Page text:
• Decreased appetite
  • Fatigue
  • Weight loss
  • Mild pain on the upper right side of your abdomen
  • Nausea, vomiting
  • Enlarged or swollen veins
  • Gynaecomastia (Larger breasts in males)
  • Shrinkage in testicles
  • Jaundice (yellowing of the eyes and skin)
  • Ascites (an abnormal collection of fluid in the tummy)

The course of treatment to be taken is determined by how badly the liver is injured. Most important goal is to preserve the healthy tissue that is left.

Stages of Cirrhosis of the Liver

Depending on how well the liver is functioning, there are two stages the symptoms of Cirrhosis fall into: compensated and decompensated cirrhosis. The course of treatment depends on the stage a person is in.

  • Compensated Cirrhosis: there are no noticeable signs of liver disease and no major abnormality in the blood tests. There can be a few features of chronic liver disease in radiological investigations and liver Biopsies.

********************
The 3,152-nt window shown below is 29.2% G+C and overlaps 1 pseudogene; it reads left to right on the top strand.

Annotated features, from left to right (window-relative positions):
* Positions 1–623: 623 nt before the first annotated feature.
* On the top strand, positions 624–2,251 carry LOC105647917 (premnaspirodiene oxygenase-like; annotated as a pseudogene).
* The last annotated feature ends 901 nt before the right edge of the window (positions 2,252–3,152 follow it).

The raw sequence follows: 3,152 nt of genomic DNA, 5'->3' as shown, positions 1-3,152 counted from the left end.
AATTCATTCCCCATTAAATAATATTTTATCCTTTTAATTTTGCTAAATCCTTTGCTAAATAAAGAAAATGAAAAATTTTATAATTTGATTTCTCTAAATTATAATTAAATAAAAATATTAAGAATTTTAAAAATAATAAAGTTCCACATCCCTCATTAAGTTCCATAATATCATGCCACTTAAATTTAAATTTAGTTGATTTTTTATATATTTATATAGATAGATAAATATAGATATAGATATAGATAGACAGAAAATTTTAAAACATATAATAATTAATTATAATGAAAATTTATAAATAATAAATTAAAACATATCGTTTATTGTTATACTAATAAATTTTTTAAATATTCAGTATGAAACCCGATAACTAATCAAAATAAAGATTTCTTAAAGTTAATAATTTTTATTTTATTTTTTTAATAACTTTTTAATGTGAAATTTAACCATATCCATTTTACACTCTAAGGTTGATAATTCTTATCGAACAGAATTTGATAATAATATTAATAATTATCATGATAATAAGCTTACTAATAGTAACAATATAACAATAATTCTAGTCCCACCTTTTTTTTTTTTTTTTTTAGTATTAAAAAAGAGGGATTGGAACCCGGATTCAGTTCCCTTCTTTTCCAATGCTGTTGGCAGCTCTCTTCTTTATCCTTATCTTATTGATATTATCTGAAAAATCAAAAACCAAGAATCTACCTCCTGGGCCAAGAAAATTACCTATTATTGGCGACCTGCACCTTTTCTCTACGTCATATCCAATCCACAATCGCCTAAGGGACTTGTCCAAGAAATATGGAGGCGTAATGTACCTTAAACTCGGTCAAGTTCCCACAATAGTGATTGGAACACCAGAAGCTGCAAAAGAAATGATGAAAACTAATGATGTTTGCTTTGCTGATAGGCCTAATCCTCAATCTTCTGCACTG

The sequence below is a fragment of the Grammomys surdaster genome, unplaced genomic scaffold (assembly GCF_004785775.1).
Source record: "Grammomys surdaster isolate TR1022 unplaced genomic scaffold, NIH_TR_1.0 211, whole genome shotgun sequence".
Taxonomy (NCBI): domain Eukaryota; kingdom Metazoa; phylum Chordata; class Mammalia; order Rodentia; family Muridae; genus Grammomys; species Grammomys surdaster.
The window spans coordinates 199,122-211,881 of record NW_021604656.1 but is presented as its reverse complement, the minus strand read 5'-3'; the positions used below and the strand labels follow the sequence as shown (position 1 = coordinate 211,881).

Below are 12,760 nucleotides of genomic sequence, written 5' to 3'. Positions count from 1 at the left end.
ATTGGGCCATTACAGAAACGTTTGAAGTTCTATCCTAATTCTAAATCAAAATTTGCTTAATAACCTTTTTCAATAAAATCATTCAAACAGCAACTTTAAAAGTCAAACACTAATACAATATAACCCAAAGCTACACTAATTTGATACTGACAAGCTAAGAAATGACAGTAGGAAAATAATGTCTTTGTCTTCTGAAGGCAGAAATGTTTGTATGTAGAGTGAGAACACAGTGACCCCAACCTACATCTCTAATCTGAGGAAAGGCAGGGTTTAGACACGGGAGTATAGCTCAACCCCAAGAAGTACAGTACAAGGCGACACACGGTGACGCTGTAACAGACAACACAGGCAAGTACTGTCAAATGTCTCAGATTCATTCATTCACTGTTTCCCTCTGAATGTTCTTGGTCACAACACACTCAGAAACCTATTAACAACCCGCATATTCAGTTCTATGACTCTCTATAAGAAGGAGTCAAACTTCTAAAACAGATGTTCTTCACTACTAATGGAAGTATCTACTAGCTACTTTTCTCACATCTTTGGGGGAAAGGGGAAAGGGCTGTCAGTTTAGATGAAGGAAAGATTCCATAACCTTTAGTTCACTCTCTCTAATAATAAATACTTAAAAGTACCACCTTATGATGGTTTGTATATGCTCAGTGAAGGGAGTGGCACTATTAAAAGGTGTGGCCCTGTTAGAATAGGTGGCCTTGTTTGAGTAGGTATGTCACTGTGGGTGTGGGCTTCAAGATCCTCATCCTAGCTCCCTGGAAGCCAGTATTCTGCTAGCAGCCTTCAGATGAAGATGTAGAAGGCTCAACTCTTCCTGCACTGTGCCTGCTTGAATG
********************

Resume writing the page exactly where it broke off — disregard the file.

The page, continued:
• Decompensated Cirrhosis: The symptoms and signs of chronic liver disease are very noticeable, with worsening of blood investigations with obvious features of CLD and worsening in radiological tests and biopsy (not routinely recommended). The chances of at least one life-threatening complication are higher in decompensated patients and need immediate medical attention. Survival in such patients with decompensated cirrhosis is approximately 6-12 months.


Your doctor will ask you to undergo various tests and physical examinations looking at your past medical history. You may have tests such as: